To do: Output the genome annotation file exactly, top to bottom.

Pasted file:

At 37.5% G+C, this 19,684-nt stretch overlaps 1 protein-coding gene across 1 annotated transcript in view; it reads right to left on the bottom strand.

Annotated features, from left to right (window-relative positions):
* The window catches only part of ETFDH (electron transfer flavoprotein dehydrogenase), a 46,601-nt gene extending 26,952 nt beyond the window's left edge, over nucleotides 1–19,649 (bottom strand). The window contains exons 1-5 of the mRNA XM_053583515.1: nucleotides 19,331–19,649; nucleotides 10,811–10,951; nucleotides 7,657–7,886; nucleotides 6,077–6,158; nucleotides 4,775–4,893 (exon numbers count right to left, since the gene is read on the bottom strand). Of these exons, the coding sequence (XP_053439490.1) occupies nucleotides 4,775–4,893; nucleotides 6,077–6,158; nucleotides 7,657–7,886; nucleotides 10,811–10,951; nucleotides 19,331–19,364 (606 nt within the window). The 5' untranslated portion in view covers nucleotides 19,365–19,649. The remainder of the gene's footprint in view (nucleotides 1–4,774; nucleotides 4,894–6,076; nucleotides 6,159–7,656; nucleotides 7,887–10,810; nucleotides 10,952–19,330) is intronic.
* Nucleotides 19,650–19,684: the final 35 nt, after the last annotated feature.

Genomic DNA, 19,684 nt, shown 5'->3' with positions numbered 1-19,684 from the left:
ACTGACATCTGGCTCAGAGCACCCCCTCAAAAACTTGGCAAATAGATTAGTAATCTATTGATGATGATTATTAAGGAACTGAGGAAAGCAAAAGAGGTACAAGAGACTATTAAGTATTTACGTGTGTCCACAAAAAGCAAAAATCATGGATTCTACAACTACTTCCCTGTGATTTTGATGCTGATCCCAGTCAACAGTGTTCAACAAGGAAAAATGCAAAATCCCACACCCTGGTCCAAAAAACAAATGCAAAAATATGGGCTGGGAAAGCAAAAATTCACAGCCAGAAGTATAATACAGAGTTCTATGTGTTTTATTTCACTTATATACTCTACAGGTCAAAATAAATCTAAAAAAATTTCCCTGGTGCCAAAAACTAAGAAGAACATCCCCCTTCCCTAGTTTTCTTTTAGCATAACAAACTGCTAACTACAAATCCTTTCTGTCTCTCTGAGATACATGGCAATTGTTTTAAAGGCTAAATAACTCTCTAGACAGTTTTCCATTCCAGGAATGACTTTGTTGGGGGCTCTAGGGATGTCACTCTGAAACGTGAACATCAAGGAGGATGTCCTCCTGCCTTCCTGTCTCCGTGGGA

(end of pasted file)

At 37.5% G+C, this 19,684-nt stretch overlaps 1 protein-coding gene across 1 annotated transcript in view; it reads right to left on the bottom strand.

Annotated features, from left to right (window-relative positions):
* The window catches only part of ETFDH (electron transfer flavoprotein dehydrogenase), a 46,601-nt gene extending 26,952 nt beyond the window's left edge, over nucleotides 1–19,649 (bottom strand). The window contains exons 1-5 of the mRNA XM_053583515.1: nucleotides 19,331–19,649; nucleotides 10,811–10,951; nucleotides 7,657–7,886; nucleotides 6,077–6,158; nucleotides 4,775–4,893 (exon numbers count right to left, since the gene is read on the bottom strand). Of these exons, the coding sequence (XP_053439490.1) occupies nucleotides 4,775–4,893; nucleotides 6,077–6,158; nucleotides 7,657–7,886; nucleotides 10,811–10,951; nucleotides 19,331–19,364 (606 nt within the window). The 5' untranslated portion in view covers nucleotides 19,365–19,649. The remainder of the gene's footprint in view (nucleotides 1–4,774; nucleotides 4,894–6,076; nucleotides 6,159–7,656; nucleotides 7,887–10,810; nucleotides 10,952–19,330) is intronic.
* Nucleotides 19,650–19,684: the final 35 nt, after the last annotated feature.

Genomic DNA, 19,684 nt, shown 5'->3' with positions numbered 1-19,684 from the left:
ACTGACATCTGGCTCAGAGCACCCCCTCAAAAACTTGGCAAATAGATTAGTAATCTATTGATGATGATTATTAAGGAACTGAGGAAAGCAAAAGAGGTACAAGAGACTATTAAGTATTTACGTGTGTCCACAAAAAGCAAAAATCATGGATTCTACAACTACTTCCCTGTGATTTTGATGCTGATCCCAGTCAACAGTGTTCAACAAGGAAAAATGCAAAATCCCACACCCTGGTCCAAAAAACAAATGCAAAAATATGGGCTGGGAAAGCAAAAATTCACAGCCAGAAGTATAATACAGAGTTCTATGTGTTTTATTTCACTTATATACTCTACAGGTCAAAATAAATCTAAAAAAATTTCCCTGGTGCCAAAAACTAAGAAGAACATCCCCCTTCCCTAGTTTTCTTTTAGCATAACAAACTGCTAACTACAAATCCTTTCTGTCTCTCTGAGATACATGGCAATTGTTTTAAAGGCTAAATAACTCTCTAGACAGTTTTCCATTCCAGGAATGACTTTGTTGGGGGCTCTAGGGATGTCACTCTGAAACGTGAACATCAAGGAGGATGTCCTCCTGCCTTCCTGTCTCCGTGGGA